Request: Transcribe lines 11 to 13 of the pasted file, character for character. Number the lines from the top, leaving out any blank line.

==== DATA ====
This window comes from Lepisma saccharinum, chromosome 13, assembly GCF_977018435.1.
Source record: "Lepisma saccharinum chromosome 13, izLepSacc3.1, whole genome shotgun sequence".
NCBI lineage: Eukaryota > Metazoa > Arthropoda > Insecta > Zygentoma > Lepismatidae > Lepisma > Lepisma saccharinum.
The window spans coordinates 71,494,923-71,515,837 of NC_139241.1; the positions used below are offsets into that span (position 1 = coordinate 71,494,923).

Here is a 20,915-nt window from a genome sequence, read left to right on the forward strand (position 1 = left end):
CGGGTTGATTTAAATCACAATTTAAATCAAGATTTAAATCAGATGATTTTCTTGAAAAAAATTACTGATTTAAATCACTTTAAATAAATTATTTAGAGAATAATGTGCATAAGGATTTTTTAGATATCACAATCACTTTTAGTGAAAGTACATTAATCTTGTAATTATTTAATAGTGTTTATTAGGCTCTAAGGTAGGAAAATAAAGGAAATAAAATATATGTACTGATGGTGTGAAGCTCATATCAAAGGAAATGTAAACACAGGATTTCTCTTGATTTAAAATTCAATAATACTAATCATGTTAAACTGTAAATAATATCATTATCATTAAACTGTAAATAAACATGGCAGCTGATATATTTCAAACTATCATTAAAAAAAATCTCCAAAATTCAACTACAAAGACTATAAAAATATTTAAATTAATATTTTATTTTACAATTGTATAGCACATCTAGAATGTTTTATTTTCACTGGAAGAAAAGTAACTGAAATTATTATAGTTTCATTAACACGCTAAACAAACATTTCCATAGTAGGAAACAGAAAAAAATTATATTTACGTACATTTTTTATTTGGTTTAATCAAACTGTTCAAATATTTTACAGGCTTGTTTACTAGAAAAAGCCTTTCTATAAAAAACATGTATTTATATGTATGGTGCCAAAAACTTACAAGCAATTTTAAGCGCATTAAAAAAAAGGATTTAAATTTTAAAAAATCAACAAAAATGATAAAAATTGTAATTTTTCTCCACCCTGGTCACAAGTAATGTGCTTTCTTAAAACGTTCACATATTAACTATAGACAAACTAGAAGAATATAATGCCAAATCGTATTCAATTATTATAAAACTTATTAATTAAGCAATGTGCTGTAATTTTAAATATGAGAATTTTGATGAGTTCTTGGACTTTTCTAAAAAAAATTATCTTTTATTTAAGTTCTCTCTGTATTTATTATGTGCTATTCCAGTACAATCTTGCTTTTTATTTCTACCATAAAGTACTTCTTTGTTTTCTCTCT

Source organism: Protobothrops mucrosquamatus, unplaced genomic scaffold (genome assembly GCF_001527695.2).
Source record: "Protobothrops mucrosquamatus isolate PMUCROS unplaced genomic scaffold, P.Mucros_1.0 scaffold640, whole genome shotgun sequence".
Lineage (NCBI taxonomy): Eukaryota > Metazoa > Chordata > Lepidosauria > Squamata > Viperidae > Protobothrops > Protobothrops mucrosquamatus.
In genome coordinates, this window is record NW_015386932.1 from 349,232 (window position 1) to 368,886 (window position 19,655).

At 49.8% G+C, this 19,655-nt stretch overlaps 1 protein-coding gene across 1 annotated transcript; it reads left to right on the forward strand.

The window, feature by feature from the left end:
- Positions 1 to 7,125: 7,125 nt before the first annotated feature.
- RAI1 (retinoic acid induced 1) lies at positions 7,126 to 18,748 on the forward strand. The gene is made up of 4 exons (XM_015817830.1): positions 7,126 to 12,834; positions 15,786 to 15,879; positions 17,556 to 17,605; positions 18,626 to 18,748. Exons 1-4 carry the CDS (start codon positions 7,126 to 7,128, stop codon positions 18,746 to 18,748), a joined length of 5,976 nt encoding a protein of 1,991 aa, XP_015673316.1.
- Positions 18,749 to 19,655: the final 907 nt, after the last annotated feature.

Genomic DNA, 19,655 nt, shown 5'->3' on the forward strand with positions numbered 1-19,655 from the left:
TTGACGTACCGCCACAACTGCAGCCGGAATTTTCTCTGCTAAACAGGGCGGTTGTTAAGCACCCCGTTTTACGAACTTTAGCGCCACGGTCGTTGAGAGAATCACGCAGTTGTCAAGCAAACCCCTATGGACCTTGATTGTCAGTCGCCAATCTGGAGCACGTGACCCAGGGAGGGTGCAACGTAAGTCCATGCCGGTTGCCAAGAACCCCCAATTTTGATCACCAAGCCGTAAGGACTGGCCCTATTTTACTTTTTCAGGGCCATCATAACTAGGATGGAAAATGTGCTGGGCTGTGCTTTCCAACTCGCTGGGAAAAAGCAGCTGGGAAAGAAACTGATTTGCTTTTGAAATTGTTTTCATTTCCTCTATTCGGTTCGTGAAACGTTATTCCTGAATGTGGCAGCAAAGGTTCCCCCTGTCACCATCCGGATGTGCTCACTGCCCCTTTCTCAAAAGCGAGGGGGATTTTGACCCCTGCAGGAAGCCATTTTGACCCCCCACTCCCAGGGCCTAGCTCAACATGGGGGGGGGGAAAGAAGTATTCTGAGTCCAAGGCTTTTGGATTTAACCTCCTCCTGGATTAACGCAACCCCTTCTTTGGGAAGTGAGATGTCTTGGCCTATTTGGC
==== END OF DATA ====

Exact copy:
At 49.8% G+C, this 19,655-nt stretch overlaps 1 protein-coding gene across 1 annotated transcript; it reads left to right on the forward strand.

The window, feature by feature from the left end:
- Positions 1 to 7,125: 7,125 nt before the first annotated feature.